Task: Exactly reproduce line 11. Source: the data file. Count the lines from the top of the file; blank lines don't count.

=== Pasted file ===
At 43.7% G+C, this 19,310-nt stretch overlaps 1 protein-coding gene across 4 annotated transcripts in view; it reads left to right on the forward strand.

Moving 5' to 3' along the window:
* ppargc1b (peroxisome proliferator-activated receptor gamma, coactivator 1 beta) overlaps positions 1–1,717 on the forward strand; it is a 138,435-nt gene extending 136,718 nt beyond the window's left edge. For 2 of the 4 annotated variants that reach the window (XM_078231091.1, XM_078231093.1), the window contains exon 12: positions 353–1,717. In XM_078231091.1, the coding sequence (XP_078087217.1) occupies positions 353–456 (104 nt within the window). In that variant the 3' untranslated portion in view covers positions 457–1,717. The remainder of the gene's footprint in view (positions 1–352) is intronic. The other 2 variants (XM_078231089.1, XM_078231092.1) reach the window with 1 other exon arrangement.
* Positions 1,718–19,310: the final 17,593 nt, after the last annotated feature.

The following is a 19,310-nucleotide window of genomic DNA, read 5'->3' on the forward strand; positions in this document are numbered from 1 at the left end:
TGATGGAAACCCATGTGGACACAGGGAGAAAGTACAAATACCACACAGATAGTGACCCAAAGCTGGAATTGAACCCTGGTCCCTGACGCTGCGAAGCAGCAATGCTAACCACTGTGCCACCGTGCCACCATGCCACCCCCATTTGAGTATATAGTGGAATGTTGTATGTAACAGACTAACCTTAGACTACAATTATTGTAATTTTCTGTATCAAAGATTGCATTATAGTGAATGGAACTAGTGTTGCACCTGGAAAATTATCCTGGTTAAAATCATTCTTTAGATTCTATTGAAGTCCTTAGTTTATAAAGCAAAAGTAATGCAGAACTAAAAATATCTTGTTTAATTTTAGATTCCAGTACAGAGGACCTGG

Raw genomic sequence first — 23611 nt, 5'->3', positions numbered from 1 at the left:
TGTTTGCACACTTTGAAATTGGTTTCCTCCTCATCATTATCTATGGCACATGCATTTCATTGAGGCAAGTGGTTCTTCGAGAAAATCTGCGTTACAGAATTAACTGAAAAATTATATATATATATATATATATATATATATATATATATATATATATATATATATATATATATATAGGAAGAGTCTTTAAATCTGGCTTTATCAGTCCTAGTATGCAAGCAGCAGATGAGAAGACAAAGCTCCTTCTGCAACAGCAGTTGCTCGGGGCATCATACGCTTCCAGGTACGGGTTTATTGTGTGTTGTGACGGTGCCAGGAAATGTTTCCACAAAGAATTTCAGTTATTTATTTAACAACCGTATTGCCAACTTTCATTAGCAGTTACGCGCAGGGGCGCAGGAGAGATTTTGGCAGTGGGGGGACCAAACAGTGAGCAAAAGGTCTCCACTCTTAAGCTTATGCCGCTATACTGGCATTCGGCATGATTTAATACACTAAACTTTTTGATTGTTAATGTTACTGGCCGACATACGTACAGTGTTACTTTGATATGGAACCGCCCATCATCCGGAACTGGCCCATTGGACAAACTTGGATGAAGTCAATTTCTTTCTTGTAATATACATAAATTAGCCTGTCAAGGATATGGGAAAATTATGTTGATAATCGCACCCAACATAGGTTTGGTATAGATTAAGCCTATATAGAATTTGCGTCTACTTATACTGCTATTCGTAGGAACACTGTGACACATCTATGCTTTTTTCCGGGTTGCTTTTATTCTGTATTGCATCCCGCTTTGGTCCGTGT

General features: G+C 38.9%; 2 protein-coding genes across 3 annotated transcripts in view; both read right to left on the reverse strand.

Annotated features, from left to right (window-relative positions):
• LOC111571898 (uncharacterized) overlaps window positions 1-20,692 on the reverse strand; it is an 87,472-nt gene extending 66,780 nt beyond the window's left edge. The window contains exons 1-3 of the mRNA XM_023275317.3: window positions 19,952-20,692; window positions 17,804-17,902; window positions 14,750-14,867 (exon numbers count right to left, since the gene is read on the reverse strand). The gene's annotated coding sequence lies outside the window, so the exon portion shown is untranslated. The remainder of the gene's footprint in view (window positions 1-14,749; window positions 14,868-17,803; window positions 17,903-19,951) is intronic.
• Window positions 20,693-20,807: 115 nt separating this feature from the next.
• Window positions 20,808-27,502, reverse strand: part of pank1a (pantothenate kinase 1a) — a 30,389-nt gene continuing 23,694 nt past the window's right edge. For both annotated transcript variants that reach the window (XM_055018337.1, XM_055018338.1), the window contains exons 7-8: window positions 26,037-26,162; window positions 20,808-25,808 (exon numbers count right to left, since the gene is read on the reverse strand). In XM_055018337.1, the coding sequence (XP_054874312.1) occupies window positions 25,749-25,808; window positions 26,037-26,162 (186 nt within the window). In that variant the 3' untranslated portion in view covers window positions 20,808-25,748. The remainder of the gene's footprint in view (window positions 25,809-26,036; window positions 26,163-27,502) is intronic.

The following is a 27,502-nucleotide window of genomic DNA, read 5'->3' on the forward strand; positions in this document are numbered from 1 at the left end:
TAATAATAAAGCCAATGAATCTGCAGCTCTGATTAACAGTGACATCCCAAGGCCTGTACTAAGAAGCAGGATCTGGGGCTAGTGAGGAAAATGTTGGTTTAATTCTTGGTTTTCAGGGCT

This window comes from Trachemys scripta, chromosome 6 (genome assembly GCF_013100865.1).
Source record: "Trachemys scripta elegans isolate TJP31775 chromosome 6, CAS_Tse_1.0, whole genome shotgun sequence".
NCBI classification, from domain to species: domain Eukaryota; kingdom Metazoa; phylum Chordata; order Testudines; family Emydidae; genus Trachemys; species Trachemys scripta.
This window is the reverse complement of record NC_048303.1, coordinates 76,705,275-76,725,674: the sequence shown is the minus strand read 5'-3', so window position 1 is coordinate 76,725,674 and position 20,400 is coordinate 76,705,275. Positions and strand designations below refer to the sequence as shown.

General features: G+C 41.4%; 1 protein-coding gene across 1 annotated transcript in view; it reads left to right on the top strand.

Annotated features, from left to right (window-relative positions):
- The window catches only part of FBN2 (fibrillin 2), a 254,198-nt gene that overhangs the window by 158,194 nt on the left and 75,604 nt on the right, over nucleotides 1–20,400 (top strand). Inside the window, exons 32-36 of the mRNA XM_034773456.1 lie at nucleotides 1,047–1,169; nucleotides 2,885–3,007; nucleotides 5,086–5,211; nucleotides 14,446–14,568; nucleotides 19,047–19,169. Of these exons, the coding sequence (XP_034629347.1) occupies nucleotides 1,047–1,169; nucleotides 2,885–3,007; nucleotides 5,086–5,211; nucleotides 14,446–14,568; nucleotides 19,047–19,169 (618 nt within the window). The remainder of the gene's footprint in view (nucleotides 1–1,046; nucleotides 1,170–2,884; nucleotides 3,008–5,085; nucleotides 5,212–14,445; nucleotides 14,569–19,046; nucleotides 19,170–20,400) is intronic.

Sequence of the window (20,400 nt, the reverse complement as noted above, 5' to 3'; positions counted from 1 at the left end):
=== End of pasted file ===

• LOC111571898 (uncharacterized) overlaps window positions 1-20,692 on the reverse strand; it is an 87,472-nt gene extending 66,780 nt beyond the window's left edge. The window contains exons 1-3 of the mRNA XM_023275317.3: window positions 19,952-20,692; window positions 17,804-17,902; window positions 14,750-14,867 (exon numbers count right to left, since the gene is read on the reverse strand). The gene's annotated coding sequence lies outside the window, so the exon portion shown is untranslated. The remainder of the gene's footprint in view (window positions 1-14,749; window positions 14,868-17,803; window positions 17,903-19,951) is intronic.